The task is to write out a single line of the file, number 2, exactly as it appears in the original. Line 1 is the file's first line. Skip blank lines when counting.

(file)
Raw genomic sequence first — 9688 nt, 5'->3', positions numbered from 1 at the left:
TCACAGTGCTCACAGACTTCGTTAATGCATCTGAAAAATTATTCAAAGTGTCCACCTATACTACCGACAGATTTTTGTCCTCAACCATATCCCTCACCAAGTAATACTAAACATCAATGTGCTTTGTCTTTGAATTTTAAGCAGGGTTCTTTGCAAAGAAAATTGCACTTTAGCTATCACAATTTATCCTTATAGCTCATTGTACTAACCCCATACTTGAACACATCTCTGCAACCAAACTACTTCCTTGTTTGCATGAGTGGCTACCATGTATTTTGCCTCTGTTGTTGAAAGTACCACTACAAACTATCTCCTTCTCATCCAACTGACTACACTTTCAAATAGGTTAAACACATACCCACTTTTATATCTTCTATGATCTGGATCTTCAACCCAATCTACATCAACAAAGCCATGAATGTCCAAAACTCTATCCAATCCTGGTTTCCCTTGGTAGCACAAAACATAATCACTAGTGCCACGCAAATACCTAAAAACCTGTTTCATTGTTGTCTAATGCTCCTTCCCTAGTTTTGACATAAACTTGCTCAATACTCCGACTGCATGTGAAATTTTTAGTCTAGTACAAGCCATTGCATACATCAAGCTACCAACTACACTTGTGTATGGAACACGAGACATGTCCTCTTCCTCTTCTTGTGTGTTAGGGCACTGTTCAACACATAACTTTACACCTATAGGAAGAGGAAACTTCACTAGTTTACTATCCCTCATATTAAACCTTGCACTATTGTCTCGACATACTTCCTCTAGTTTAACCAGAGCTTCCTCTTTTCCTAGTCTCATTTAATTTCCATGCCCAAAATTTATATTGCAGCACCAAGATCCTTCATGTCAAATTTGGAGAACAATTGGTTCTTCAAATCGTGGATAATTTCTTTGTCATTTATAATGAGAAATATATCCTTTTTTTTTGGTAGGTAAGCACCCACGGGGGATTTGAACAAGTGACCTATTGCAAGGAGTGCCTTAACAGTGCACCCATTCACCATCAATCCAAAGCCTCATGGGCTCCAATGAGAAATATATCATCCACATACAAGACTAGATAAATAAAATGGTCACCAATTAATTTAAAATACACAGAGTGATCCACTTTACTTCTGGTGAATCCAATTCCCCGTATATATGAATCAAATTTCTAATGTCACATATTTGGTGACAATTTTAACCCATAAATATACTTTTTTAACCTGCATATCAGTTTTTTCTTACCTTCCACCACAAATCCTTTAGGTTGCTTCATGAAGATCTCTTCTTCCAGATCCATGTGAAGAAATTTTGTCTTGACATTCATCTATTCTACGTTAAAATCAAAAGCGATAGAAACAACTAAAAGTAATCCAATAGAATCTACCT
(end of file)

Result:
TCACAGTGCTCACAGACTTCGTTAATGCATCTGAAAAATTATTCAAAGTGTCCACCTATACTACCGACAGATTTTTGTCCTCAACCATATCCCTCACCAAGTAATACTAAACATCAATGTGCTTTGTCTTTGAATTTTAAGCAGGGTTCTTTGCAAAGAAAATTGCACTTTAGCTATCACAATTTATCCTTATAGCTCATTGTACTAACCCCATACTTGAACACATCTCTGCAACCAAACTACTTCCTTGTTTGCATGAGTGGCTACCATGTATTTTGCCTCTGTTGTTGAAAGTACCACTACAAACTATCTCCTTCTCATCCAACTGACTACACTTTCAAATAGGTTAAACACATACCCACTTTTATATCTTCTATGATCTGGATCTTCAACCCAATCTACATCAACAAAGCCATGAATGTCCAAAACTCTATCCAATCCTGGTTTCCCTTGGTAGCACAAAACATAATCACTAGTGCCACGCAAATACCTAAAAACCTGTTTCATTGTTGTCTAATGCTCCTTCCCTAGTTTTGACATAAACTTGCTCAATACTCCGACTGCATGTGAAATTTTTAGTCTAGTACAAGCCATTGCATACATCAAGCTACCAACTACACTTGTGTATGGAACACGAGACATGTCCTCTTCCTCTTCTTGTGTGTTAGGGCACTGTTCAACACATAACTTTACACCTATAGGAAGAGGAAACTTCACTAGTTTACTATCCCTCATATTAAACCTTGCACTATTGTCTCGACATACTTCCTCTAGTTTAACCAGAGCTTCCTCTTTTCCTAGTCTCATTTAATTTCCATGCCCAAAATTTATATTGCAGCACCAAGATCCTTCATGTCAAATTTGGAGAACAATTGGTTCTTCAAATCGTGGATAATTTCTTTGTCATTTATAATGAGAAATATATCCTTTTTTTTTGGTAGGTAAGCACCCACGGGGGATTTGAACAAGTGACCTATTGCAAGGAGTGCCTTAACAGTGCACCCATTCACCATCAATCCAAAGCCTCATGGGCTCCAATGAGAAATATATCATCCACATACAAGACTAGATAAATAAAATGGTCACCAATTAATTTAAAATACACAGAGTGATCCACTTTACTTCTGGTGAATCCAATTCCCCGTATATATGAATCAAATTTCTAATGTCACATATTTGGTGACAATTTTAACCCATAAATATACTTTTTTAACCTGCATATCAGTTTTTTCTTACCTTCCACCACAAATCCTTTAGGTTGCTTCATGAAGATCTCTTCTTCCAGATCCATGTGAAGAAATTTTGTCTTGACATTCATCTATTCTACGTTAAAATCAAAAGCGATAGAAACAACTAAAAGTAATCCAATAGAATCTACCT